Section 59 of the National Road Traffic Act 93 of 1996 (“the NRTA”) provides as follows:
Read More – Moyo and Another V Minister of Police and Others; Sonti and Another V Minister of Police and Others (CCT 174/18; CCT 178/18) [2019] ZACC 40 (22 October 2019) (CC)
Introduction Certain provisions of the Intimidation Act 72 of 1982 were recently referred to our Constitutional Court (“the Concourt”) in order to challenge their constitutionality.

Letters - January 2020

We salute Brig Mauritz "Happy" Schutte who was born on 4 September 1951, but was called for higher duties to be with his Lord and Saviour, our God Almighty on 9 October 2019, succumbing to the illness of cancer.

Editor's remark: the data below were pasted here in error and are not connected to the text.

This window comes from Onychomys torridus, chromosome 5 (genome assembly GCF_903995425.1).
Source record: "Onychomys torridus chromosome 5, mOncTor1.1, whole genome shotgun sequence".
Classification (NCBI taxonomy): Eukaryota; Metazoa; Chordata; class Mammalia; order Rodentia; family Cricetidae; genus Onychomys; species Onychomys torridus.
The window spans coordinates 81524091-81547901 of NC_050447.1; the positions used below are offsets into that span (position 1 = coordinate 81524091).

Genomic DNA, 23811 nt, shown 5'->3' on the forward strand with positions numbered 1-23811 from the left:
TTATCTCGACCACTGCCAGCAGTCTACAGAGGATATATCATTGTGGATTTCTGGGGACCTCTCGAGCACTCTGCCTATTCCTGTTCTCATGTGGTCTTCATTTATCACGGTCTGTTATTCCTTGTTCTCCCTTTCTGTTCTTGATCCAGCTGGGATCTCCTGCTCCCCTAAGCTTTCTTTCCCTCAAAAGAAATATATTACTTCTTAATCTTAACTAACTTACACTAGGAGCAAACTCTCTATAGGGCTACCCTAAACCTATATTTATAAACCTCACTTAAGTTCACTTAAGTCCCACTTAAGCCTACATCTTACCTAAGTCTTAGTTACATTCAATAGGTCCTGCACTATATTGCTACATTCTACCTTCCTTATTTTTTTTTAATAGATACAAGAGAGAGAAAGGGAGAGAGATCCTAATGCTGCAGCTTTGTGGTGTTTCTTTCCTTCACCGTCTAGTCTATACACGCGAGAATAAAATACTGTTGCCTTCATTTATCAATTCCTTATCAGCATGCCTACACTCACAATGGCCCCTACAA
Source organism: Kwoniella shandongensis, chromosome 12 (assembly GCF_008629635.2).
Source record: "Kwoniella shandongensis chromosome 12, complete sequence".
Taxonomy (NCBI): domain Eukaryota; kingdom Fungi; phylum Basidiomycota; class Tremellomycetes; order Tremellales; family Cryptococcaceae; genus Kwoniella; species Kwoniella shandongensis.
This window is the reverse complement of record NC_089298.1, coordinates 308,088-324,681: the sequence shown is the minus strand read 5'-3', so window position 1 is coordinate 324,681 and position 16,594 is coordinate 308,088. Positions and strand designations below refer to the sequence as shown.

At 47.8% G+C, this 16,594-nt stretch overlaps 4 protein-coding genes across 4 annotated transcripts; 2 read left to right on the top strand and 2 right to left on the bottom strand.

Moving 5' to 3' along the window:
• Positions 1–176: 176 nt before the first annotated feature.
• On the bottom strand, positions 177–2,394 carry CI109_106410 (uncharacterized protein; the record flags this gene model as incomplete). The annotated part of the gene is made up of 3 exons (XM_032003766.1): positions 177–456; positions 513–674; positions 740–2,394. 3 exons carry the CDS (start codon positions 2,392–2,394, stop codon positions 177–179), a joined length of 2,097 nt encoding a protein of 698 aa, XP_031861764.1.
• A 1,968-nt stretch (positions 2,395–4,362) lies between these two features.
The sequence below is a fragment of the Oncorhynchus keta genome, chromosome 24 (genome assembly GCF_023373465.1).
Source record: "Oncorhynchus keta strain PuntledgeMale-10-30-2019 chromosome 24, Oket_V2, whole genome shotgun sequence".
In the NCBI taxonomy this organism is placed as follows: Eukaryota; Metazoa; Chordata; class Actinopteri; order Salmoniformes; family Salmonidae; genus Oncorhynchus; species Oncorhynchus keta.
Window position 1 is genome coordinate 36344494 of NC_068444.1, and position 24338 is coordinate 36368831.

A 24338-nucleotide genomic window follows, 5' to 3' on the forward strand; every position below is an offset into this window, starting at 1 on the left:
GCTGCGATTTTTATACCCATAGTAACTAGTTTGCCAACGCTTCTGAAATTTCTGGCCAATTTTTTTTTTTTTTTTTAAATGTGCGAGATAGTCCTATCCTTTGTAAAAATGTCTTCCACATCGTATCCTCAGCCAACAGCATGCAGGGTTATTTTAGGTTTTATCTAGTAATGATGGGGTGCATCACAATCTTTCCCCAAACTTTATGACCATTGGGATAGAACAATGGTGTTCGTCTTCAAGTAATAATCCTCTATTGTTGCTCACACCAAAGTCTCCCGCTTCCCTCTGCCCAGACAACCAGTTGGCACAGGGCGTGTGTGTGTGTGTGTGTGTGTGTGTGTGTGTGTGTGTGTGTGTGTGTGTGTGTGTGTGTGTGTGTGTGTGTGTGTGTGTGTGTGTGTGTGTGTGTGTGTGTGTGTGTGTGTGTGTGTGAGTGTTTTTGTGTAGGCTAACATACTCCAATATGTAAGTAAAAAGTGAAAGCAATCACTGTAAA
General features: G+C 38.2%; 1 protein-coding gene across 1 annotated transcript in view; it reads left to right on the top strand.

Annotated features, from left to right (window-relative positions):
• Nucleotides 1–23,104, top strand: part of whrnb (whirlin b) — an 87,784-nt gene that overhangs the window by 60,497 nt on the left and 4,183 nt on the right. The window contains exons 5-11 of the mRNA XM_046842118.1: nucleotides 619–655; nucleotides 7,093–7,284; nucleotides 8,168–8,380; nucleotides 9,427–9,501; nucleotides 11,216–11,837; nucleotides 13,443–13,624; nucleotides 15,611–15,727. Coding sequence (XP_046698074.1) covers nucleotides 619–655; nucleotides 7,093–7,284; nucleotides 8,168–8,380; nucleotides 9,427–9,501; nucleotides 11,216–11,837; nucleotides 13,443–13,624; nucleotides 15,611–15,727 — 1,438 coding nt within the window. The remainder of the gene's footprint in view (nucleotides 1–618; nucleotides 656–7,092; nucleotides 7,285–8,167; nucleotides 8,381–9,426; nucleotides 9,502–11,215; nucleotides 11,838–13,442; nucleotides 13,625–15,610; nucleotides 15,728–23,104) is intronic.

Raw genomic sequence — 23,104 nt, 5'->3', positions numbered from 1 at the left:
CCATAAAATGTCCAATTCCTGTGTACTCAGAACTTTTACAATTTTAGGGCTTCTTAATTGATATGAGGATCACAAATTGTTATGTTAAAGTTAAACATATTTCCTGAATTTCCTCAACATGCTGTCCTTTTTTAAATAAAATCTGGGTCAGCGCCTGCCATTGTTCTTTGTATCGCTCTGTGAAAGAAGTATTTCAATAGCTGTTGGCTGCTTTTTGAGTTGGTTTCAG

There is talk of forcing pension onto members at the age of 55, with no talk of any adjustments for the Public Service Act employees who can still build pension up to the age of 65.
January Magazine Cover

Servamus' Mission

Servamus is a community-based safety and security magazine for both members of the community as well as safety and security practitioners with the aim of increasing knowledge and sharing information, dedicated to improving their expertise, professionalism and service delivery standards. It promotes sound crime management practices, freedom of speech, education, training, information sharing and a networking platform.